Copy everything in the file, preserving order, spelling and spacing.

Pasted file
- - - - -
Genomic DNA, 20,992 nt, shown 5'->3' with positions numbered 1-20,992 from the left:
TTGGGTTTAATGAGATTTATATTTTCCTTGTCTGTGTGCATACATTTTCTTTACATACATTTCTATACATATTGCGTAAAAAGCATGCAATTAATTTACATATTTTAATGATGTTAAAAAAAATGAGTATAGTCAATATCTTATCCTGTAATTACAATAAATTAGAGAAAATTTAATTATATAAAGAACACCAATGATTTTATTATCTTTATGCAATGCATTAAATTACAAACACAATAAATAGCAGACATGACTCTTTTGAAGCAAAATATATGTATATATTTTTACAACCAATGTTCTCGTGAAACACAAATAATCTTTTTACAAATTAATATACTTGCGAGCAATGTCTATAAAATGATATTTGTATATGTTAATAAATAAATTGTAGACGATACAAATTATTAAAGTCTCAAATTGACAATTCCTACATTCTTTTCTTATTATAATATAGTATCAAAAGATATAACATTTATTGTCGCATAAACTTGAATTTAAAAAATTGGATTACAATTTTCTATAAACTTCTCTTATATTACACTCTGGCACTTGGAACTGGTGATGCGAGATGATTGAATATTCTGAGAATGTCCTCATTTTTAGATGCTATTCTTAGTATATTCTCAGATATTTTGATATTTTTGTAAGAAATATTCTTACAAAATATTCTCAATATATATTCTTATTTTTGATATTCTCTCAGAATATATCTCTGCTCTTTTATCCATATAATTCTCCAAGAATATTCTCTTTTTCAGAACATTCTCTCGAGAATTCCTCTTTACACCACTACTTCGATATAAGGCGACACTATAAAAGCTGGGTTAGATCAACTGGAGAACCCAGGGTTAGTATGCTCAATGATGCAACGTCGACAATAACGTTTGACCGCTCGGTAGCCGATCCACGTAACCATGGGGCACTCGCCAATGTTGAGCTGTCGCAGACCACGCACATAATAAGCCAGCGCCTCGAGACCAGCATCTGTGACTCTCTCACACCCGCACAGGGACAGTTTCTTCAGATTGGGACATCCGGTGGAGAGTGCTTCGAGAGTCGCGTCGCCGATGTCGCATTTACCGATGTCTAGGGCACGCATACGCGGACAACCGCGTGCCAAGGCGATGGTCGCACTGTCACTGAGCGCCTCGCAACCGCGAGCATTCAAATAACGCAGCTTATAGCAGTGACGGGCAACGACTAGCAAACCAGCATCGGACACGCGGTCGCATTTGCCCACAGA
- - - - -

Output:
Genomic DNA, 20,992 nt, shown 5'->3' with positions numbered 1-20,992 from the left:
TTGGGTTTAATGAGATTTATATTTTCCTTGTCTGTGTGCATACATTTTCTTTACATACATTTCTATACATATTGCGTAAAAAGCATGCAATTAATTTACATATTTTAATGATGTTAAAAAAAATGAGTATAGTCAATATCTTATCCTGTAATTACAATAAATTAGAGAAAATTTAATTATATAAAGAACACCAATGATTTTATTATCTTTATGCAATGCATTAAATTACAAACACAATAAATAGCAGACATGACTCTTTTGAAGCAAAATATATGTATATATTTTTACAACCAATGTTCTCGTGAAACACAAATAATCTTTTTACAAATTAATATACTTGCGAGCAATGTCTATAAAATGATATTTGTATATGTTAATAAATAAATTGTAGACGATACAAATTATTAAAGTCTCAAATTGACAATTCCTACATTCTTTTCTTATTATAATATAGTATCAAAAGATATAACATTTATTGTCGCATAAACTTGAATTTAAAAAATTGGATTACAATTTTCTATAAACTTCTCTTATATTACACTCTGGCACTTGGAACTGGTGATGCGAGATGATTGAATATTCTGAGAATGTCCTCATTTTTAGATGCTATTCTTAGTATATTCTCAGATATTTTGATATTTTTGTAAGAAATATTCTTACAAAATATTCTCAATATATATTCTTATTTTTGATATTCTCTCAGAATATATCTCTGCTCTTTTATCCATATAATTCTCCAAGAATATTCTCTTTTTCAGAACATTCTCTCGAGAATTCCTCTTTACACCACTACTTCGATATAAGGCGACACTATAAAAGCTGGGTTAGATCAACTGGAGAACCCAGGGTTAGTATGCTCAATGATGCAACGTCGACAATAACGTTTGACCGCTCGGTAGCCGATCCACGTAACCATGGGGCACTCGCCAATGTTGAGCTGTCGCAGACCACGCACATAATAAGCCAGCGCCTCGAGACCAGCATCTGTGACTCTCTCACACCCGCACAGGGACAGTTTCTTCAGATTGGGACATCCGGTGGAGAGTGCTTCGAGAGTCGCGTCGCCGATGTCGCATTTACCGATGTCTAGGGCACGCATACGCGGACAACCGCGTGCCAAGGCGATGGTCGCACTGTCACTGAGCGCCTCGCAACCGCGAGCATTCAAATAACGCAGCTTATAGCAGTGACGGGCAACGACTAGCAAACCAGCATCGGACACGCGGTCGCATTTGCCCACAGA